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The Irish General: Thomas Francis Meagher

by Paul R. Wylie, University of Oklahoma Press.

Few Civil War commanders have evoked such conflicting assessments as Thomas Francis Meagher. In life the Union general’s supporters were effusive and many, but his detractors were just as numerous and quite damning. His historical reputation has been a source of contention, too. Some writers portray him as a noble, gallant officer, others as an unbearable blow hard. Fortunately, in The Irish General, Paul R. Wylie’s exhaustive research has allowed him to deliver a judicious, balanced account of this flawed and sometimes mercurial commander from Waterford, Ireland, who first became a household name during the Seven Days’ Campaign.

Born in 1823, Meagher embraced the cause of Irish independence as a young man. His fiery orations, in fact, earned him the sobriquet “Meagher of the Sword” and exile to Tasmania by the British in 1849. Two years later he escaped and made his way to New York, where he was lionized by the Irish-American community and rose in Democratic circles. Though generally pro-Southern until 1860, he reversed course after Fort Sumter. Michael Corcoran, leader of the New York Fenians and colonel of the 69th New York Militia, convinced Meagher that service in the Federal Army would create a force of Irish veterans who could eventually wrest Ireland away from British control. Meagher got his first taste of combat at Bull Run. After that battle, with Corcoran imprisoned in Richmond, Meagher organized the Irish Brigade and became its first commander as a brigadier general.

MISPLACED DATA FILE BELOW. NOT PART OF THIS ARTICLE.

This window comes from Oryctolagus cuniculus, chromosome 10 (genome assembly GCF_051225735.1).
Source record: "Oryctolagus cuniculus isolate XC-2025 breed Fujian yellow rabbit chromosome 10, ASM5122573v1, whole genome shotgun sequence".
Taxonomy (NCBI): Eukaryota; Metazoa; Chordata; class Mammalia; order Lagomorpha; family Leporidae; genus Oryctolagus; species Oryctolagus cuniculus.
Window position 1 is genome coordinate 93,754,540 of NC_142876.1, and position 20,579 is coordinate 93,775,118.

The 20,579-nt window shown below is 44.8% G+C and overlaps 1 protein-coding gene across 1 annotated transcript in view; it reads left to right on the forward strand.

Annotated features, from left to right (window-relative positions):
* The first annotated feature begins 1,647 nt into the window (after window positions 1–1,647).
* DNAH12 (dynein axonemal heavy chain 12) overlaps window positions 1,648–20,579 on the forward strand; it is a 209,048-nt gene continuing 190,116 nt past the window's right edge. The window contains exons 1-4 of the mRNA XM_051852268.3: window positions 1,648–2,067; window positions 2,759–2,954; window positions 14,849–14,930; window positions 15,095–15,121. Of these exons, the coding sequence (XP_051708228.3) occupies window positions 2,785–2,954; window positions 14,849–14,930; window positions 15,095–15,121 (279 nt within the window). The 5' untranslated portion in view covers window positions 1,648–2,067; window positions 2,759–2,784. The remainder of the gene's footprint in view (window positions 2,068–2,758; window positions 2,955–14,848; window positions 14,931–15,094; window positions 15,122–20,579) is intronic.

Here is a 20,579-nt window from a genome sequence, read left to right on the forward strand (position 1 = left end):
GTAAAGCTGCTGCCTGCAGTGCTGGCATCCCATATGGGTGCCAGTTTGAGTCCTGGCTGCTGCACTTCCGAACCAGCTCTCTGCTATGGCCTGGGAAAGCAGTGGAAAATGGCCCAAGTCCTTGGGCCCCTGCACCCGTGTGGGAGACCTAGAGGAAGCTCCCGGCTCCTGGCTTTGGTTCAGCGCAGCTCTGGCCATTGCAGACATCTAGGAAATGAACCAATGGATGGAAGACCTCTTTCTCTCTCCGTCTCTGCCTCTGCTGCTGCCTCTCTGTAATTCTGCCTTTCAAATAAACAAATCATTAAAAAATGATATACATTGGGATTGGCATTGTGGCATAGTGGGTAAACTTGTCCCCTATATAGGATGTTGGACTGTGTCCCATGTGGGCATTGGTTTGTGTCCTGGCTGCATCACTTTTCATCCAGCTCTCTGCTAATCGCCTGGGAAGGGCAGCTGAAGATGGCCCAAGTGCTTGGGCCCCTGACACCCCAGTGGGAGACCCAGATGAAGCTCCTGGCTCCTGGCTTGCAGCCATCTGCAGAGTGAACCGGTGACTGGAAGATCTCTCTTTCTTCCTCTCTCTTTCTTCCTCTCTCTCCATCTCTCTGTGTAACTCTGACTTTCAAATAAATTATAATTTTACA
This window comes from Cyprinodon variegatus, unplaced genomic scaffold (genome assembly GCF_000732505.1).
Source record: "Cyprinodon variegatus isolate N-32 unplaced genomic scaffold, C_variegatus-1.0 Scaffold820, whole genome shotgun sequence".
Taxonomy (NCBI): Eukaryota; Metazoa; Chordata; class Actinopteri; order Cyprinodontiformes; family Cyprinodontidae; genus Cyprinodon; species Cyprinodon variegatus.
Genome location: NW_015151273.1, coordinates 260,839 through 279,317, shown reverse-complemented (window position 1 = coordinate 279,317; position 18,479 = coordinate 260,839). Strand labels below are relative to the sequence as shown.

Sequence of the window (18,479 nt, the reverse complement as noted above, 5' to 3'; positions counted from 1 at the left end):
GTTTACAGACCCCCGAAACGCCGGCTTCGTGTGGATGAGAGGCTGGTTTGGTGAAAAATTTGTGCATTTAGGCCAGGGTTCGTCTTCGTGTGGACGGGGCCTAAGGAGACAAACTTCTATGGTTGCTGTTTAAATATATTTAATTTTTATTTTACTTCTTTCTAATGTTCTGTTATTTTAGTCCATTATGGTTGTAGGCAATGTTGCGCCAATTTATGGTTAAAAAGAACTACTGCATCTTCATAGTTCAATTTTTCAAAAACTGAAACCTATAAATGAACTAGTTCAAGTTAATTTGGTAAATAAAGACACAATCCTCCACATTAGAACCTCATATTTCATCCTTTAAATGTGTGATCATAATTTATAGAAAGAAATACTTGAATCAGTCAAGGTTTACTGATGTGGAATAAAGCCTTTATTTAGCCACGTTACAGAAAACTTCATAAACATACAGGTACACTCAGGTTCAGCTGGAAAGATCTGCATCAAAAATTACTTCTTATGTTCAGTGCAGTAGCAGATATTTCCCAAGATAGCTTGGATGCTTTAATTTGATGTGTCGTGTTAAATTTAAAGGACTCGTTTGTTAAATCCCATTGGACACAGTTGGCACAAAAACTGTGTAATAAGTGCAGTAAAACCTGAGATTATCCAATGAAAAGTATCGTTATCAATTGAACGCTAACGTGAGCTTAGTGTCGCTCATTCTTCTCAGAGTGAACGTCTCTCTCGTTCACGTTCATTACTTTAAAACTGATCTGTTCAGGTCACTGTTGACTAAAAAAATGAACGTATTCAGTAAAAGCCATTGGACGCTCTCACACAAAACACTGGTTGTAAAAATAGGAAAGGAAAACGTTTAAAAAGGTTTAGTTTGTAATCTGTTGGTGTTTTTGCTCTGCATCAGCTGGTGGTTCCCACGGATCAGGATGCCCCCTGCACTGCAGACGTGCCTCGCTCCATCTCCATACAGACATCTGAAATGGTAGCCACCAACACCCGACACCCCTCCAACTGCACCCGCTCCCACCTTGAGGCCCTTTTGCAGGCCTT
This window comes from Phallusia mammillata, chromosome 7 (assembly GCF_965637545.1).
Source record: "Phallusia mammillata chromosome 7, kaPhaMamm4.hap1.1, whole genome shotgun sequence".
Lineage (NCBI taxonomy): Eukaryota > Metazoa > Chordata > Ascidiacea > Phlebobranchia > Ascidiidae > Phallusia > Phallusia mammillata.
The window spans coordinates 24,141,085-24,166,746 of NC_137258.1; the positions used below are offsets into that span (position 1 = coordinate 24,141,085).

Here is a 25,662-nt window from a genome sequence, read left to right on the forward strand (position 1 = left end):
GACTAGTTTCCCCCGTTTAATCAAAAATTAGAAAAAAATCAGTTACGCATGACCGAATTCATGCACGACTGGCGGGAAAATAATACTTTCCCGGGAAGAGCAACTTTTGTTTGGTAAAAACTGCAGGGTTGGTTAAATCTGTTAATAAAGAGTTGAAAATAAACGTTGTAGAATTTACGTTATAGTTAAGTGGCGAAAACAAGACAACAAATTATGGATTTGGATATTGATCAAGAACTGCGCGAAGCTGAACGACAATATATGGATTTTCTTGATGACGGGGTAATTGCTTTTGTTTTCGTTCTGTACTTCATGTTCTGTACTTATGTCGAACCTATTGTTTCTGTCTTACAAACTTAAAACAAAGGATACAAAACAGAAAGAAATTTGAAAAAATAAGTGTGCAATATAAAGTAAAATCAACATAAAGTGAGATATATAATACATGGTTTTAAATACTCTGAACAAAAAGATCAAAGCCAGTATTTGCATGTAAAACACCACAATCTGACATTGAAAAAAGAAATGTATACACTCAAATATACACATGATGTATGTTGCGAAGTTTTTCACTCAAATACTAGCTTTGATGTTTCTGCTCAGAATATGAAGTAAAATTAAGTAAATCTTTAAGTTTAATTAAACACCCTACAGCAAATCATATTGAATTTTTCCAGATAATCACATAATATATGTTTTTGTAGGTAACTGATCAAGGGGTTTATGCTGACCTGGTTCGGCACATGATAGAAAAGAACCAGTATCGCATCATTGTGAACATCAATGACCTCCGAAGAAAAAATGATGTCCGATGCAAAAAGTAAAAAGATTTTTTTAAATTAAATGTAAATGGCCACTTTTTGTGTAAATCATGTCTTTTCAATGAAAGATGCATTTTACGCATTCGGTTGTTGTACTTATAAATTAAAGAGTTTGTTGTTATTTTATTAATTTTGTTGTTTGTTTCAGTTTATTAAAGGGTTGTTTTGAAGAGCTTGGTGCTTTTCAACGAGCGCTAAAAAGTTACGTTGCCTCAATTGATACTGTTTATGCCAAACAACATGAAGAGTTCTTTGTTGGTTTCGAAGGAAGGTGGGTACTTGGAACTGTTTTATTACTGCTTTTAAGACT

The brigade was in constant action during the Seven Days, and the commander’s performance seemed solid and competent. But he became despondent due to the heavy casualties, and his drinking, already a source of gossip before the war, apparently increased.

Criticism and denunciations of Meagher’s conduct accelerated after Antietam and Fredericksburg. Some of this stemmed from anti-Irish prejudice, some from divisions within the Irish-American community and some Meagher brought on himself. A tumble from his horse at Antietam, for example, was quickly attributed to drunkenness, an unproved but credible charge.

Meagher resigned from the brigade after the Battle of Chancellorsville. In August 1865, he tried to restart his career as territorial secretary of Montana but was done in by political intrigue, sectarianism, Indian policy, money woes and alcohol. On July 1, 1867, while drinking, he died by falling from a docked steamer at Fort Benton.

Wylie argues convincingly that Meagher’s ignominious end should not outweigh his lifetime accomplishments. Handsomely produced and well illustrated, The Irish General seems destined to endure as the definitive study of the dynamic and highly complex Meagher for some time.


Originally published in the August 2008 issue of Civil War Times. To subscribe, click here.